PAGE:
Yesterday, 15 September, the President of the European Commission was returning to deliver the now traditional State of the Union. This year’s address highlighted the grandeur of Europe, as it aims to reach climate neutrality by 2050 and thus become a world leader at COP26, which will take place at the start of November in Glasgow.
The Commission will be asking MEPs to support its ambitious proposals outlined in the “Fit for 55” package (TN: an economy that will have cut its emissions by 55% by 2030). It will also be asking ministers to align the huge national recovery plans funded by the exceptional European budget put in place to tackle the health crisis. After two years in office, you might think that the Commission has a track record to be proud of. However, although the economy does seem to be getting through this rough patch and no one is discussing the climate emergency any more, I am not sure that Europe is in good shape. Summer 2021 saw torrential rain, forest fires and the pressure of migrant flows, which did not strengthen the European project.
This summer, I was struck by the differing views and reactions to the health crisis as I travelled across three countries. Having stayed in Belgium for many months, I was amazed to see the “anti-health pass” protests in French towns and, by contrast, the total freedom to eat in restaurants and walk around the streets of Madrid without a mask.
One virus, one pandemic, but a different political context: you either get a (distressed, angry) popular radical response or one that’s relatively agreeable and calm. How are we going to build “Europe” and establish common sense when there are such profound internal national divisions and policies with such conflicting approaches?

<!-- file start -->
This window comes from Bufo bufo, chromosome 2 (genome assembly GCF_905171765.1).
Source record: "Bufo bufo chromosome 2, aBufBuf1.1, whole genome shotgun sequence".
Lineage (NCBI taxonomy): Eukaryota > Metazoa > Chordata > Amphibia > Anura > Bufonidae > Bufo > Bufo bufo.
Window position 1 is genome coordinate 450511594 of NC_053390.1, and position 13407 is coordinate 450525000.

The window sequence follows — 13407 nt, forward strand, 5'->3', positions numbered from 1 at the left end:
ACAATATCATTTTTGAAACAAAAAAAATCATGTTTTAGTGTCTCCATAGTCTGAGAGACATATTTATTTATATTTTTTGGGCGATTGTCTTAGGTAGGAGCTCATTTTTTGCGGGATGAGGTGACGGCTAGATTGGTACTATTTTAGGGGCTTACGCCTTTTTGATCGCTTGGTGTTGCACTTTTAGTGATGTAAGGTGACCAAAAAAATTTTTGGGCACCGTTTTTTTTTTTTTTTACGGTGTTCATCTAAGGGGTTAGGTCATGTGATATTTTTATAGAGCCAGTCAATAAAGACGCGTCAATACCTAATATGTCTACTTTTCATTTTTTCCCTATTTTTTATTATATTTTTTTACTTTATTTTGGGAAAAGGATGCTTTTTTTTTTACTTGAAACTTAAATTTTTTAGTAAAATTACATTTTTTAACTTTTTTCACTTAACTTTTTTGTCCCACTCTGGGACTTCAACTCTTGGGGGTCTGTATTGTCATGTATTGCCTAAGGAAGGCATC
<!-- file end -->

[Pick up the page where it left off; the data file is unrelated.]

The media coverage on the response to the crisis has been poor. Why is no one taking a serious look at the emergency policies put in place and the extent to which these different policies impact social cohesion, inequality and insecurity?
Whether it is for this crisis, the next ones, for the future of Europe or for the future of the planet (or rather humanity), I do not see how we are going to be able to make progress without investing heavily in collective discussions with real scientific evidence, real mediation methods and by really listening to others.
And although I was struck by the speed with which deep divisions were made, I truly hope that we will have the presence of mind to discuss it and make decisions about our shared future with respect and responsibility.
What I also learned is that dramatic changes in opinion can happen quickly and that time is far from being intangible during social transformation. We are always asked to work on “accepting” the transition, as though it should be treated with caution and is the major barrier to the transformation we need. But opinions are made and unmade, and education policies, the vitality of democracy, the role of research in debate and cultural action play a key part in this.
What I learned is actually a source of hope, as we clearly need powerful movements to realign our economies [i], if we agree to cool the debate, by having serious, substantiated and open conversations. That was partly shown by the Citizens Convention for Climate in France, but elsewhere too. We must make shared assessments of what our territories are offering as alternatives and, on this basis, think collectively and concretely about policies to put in place. And this decision should not be made on behalf of citizens!
[i] As shown in the future IPCC report, which is to be published next February but was partially leaked during the summer.
September 16, 2021